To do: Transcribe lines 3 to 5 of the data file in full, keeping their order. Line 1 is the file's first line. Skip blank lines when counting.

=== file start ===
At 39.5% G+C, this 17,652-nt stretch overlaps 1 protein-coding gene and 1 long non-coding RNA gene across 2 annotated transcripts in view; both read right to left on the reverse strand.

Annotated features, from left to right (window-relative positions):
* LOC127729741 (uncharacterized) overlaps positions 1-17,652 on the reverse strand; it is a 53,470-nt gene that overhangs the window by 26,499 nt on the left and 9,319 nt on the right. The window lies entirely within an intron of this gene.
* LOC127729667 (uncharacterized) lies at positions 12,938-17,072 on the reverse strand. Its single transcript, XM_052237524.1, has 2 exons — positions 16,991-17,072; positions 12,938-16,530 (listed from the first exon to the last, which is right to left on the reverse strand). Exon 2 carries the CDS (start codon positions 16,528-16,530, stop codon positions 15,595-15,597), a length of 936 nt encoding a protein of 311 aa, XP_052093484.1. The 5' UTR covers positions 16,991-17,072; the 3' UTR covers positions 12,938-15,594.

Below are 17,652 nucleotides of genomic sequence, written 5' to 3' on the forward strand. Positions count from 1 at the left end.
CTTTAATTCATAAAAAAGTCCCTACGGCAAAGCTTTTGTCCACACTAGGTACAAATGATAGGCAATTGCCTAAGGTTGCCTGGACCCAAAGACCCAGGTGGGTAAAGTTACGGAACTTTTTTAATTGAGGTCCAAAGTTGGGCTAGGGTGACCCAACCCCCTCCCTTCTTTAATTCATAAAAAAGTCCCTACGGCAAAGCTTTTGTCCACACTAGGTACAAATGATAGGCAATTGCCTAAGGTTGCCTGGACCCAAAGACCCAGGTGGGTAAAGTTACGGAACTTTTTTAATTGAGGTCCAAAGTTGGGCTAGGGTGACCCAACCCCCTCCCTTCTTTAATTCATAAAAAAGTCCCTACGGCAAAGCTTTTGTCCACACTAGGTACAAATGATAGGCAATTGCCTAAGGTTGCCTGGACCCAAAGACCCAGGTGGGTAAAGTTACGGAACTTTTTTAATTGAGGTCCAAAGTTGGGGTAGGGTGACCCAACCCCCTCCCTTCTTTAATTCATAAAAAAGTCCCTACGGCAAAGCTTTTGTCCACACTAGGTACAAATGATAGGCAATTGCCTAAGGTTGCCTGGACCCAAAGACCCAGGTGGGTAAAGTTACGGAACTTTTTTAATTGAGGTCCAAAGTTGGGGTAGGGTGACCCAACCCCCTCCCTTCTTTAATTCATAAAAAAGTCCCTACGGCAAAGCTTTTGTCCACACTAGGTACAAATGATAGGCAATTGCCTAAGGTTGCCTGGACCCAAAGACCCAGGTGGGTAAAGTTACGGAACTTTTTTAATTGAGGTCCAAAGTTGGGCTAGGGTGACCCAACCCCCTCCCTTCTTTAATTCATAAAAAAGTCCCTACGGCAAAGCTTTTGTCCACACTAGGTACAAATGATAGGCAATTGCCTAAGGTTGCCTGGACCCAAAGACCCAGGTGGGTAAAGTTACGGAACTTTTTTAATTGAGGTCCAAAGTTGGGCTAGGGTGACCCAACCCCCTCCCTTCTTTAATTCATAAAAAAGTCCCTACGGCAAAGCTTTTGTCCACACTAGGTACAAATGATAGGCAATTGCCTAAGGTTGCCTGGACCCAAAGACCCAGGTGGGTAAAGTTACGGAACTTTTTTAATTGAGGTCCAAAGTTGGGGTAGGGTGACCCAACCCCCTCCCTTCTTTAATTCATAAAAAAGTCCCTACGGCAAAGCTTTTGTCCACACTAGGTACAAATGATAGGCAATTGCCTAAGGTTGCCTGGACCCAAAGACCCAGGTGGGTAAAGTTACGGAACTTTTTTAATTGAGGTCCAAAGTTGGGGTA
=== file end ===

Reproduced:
* LOC127729741 (uncharacterized) overlaps positions 1-17,652 on the reverse strand; it is a 53,470-nt gene that overhangs the window by 26,499 nt on the left and 9,319 nt on the right. The window lies entirely within an intron of this gene.
* LOC127729667 (uncharacterized) lies at positions 12,938-17,072 on the reverse strand. Its single transcript, XM_052237524.1, has 2 exons — positions 16,991-17,072; positions 12,938-16,530 (listed from the first exon to the last, which is right to left on the reverse strand). Exon 2 carries the CDS (start codon positions 16,528-16,530, stop codon positions 15,595-15,597), a length of 936 nt encoding a protein of 311 aa, XP_052093484.1. The 5' UTR covers positions 16,991-17,072; the 3' UTR covers positions 12,938-15,594.

Below are 17,652 nucleotides of genomic sequence, written 5' to 3' on the forward strand. Positions count from 1 at the left end.